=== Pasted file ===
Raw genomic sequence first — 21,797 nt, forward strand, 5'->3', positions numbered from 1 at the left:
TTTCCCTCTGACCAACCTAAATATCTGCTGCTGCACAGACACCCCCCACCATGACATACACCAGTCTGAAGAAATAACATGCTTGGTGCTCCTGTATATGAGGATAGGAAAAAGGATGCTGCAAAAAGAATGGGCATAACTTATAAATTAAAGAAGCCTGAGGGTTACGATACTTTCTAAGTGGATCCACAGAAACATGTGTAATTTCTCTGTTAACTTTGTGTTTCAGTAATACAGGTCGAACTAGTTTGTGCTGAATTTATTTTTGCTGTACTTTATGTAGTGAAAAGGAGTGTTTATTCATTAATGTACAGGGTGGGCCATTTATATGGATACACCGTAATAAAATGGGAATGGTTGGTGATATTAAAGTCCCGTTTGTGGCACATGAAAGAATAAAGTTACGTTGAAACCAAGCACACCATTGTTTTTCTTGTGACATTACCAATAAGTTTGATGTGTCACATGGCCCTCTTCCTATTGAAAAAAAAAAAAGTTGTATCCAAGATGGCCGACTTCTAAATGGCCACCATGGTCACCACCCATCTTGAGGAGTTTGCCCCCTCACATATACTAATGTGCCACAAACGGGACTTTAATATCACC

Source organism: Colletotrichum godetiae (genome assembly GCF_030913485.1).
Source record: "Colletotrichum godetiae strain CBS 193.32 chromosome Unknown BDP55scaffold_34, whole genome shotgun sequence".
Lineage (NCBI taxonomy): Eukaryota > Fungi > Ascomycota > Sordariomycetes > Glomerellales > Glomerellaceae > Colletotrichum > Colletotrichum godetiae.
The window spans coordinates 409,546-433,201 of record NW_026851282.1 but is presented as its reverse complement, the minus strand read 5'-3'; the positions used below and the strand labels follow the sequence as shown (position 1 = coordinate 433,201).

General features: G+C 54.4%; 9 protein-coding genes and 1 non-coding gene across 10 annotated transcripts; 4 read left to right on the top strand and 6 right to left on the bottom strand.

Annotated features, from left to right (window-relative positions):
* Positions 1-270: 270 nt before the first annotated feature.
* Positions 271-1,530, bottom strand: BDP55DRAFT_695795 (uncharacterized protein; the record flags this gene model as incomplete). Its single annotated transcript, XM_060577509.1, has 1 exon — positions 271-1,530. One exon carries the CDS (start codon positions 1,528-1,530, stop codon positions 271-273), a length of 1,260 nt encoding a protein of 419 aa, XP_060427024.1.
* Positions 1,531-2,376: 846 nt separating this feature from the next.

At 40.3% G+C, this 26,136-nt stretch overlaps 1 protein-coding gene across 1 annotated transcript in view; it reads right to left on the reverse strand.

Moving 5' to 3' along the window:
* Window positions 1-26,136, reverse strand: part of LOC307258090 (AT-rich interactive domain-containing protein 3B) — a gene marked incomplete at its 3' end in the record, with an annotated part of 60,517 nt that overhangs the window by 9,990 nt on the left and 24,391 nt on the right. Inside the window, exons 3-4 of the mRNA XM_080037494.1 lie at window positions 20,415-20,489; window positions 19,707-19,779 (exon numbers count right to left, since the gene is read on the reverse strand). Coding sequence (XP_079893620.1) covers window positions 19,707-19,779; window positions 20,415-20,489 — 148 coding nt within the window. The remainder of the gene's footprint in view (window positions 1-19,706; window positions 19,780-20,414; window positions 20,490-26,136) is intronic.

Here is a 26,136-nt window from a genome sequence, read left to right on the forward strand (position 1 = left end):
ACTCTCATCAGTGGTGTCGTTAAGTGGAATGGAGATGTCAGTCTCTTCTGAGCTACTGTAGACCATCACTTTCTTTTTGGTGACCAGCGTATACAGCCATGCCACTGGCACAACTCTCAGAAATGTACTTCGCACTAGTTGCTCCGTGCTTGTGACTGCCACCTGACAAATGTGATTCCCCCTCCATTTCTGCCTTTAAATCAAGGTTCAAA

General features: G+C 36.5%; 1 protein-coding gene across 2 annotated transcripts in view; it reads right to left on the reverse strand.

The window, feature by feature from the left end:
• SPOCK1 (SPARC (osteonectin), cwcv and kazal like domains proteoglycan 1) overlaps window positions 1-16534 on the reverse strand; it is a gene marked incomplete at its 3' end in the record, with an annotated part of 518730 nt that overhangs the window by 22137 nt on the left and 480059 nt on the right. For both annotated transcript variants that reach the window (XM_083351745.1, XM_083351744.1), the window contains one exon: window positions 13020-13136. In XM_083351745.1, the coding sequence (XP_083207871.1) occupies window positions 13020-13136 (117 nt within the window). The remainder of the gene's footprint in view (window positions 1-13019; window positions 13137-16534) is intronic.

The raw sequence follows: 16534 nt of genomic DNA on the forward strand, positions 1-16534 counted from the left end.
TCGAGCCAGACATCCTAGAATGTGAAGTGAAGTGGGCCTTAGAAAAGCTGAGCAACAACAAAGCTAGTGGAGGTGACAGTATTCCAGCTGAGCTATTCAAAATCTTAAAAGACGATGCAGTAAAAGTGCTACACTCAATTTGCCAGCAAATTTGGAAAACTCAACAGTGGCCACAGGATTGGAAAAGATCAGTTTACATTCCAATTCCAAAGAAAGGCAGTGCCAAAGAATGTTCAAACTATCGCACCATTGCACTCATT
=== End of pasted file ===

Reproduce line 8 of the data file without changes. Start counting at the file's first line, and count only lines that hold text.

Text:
Annotated features, from left to right (window-relative positions):